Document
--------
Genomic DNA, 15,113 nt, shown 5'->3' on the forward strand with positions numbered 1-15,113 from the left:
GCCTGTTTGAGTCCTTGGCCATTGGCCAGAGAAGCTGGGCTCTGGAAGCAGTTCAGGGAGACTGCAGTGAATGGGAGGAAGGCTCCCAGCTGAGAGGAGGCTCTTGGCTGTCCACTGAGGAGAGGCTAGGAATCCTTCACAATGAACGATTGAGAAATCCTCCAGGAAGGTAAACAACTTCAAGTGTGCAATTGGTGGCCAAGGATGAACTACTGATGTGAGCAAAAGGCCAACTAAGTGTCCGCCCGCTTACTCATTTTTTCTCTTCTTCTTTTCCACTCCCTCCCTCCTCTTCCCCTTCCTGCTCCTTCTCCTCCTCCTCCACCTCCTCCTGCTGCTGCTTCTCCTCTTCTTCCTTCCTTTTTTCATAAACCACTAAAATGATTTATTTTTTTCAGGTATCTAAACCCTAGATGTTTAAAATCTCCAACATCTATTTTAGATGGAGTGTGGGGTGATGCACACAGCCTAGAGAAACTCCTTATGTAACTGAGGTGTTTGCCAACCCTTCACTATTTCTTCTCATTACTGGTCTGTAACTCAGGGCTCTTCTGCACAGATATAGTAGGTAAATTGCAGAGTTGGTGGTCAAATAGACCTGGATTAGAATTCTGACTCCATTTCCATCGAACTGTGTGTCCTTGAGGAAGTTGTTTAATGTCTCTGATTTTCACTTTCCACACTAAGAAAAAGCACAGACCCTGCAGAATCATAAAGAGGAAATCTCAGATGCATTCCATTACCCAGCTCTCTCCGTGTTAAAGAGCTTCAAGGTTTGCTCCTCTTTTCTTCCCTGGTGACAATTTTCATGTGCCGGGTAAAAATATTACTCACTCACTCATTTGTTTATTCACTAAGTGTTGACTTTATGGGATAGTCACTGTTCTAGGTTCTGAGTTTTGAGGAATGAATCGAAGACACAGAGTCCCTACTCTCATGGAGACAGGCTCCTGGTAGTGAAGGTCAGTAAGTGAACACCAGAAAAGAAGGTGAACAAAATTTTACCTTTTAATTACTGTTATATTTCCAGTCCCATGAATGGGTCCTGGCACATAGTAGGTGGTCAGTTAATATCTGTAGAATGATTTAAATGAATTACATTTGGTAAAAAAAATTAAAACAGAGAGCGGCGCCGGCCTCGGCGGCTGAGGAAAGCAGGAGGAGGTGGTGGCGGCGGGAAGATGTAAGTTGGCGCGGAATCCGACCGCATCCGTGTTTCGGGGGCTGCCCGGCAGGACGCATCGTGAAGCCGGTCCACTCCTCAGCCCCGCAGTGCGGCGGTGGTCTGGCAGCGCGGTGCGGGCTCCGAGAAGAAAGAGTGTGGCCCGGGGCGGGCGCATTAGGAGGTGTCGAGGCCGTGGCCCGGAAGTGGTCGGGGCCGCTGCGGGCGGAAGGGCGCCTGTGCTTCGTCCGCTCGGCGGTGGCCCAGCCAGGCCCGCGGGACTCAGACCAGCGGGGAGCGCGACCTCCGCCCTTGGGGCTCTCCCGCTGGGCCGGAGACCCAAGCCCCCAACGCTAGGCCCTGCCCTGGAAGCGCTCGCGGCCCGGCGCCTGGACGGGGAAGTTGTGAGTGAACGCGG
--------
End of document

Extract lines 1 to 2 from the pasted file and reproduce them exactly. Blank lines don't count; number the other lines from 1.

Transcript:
Genomic DNA, 15,113 nt, shown 5'->3' on the forward strand with positions numbered 1-15,113 from the left:
GCCTGTTTGAGTCCTTGGCCATTGGCCAGAGAAGCTGGGCTCTGGAAGCAGTTCAGGGAGACTGCAGTGAATGGGAGGAAGGCTCCCAGCTGAGAGGAGGCTCTTGGCTGTCCACTGAGGAGAGGCTAGGAATCCTTCACAATGAACGATTGAGAAATCCTCCAGGAAGGTAAACAACTTCAAGTGTGCAATTGGTGGCCAAGGATGAACTACTGATGTGAGCAAAAGGCCAACTAAGTGTCCGCCCGCTTACTCATTTTTTCTCTTCTTCTTTTCCACTCCCTCCCTCCTCTTCCCCTTCCTGCTCCTTCTCCTCCTCCTCCACCTCCTCCTGCTGCTGCTTCTCCTCTTCTTCCTTCCTTTTTTCATAAACCACTAAAATGATTTATTTTTTTCAGGTATCTAAACCCTAGATGTTTAAAATCTCCAACATCTATTTTAGATGGAGTGTGGGGTGATGCACACAGCCTAGAGAAACTCCTTATGTAACTGAGGTGTTTGCCAACCCTTCACTATTTCTTCTCATTACTGGTCTGTAACTCAGGGCTCTTCTGCACAGATATAGTAGGTAAATTGCAGAGTTGGTGGTCAAATAGACCTGGATTAGAATTCTGACTCCATTTCCATCGAACTGTGTGTCCTTGAGGAAGTTGTTTAATGTCTCTGATTTTCACTTTCCACACTAAGAAAAAGCACAGACCCTGCAGAATCATAAAGAGGAAATCTCAGATGCATTCCATTACCCAGCTCTCTCCGTGTTAAAGAGCTTCAAGGTTTGCTCCTCTTTTCTTCCCTGGTGACAATTTTCATGTGCCGGGTAAAAATATTACTCACTCACTCATTTGTTTATTCACTAAGTGTTGACTTTATGGGATAGTCACTGTTCTAGGTTCTGAGTTTTGAGGAATGAATCGAAGACACAGAGTCCCTACTCTCATGGAGACAGGCTCCTGGTAGTGAAGGTCAGTAAGTGAACACCAGAAAAGAAGGTGAACAAAATTTTACCTTTTAATTACTGTTATATTTCCAGTCCCATGAATGGGTCCTGGCACATAGTAGGTGGTCAGTTAATATCTGTAGAATGATTTAAATGAATTACATTTGGTAAAAAAAATTAAAACAGAGAGCGGCGCCGGCCTCGGCGGCTGAGGAAAGCAGGAGGAGGTGGTGGCGGCGGGAAGATGTAAGTTGGCGCGGAATCCGACCGCATCCGTGTTTCGGGGGCTGCCCGGCAGGACGCATCGTGAAGCCGGTCCACTCCTCAGCCCCGCAGTGCGGCGGTGGTCTGGCAGCGCGGTGCGGGCTCCGAGAAGAAAGAGTGTGGCCCGGGGCGGGCGCATTAGGAGGTGTCGAGGCCGTGGCCCGGAAGTGGTCGGGGCCGCTGCGGGCGGAAGGGCGCCTGTGCTTCGTCCGCTCGGCGGTGGCCCAGCCAGGCCCGCGGGACTCAGACCAGCGGGGAGCGCGACCTCCGCCCTTGGGGCTCTCCCGCTGGGCCGGAGACCCAAGCCCCCAACGCTAGGCCCTGCCCTGGAAGCGCTCGCGGCCCGGCGCCTGGACGGGGAAGTTGTGAGTGAACGCGG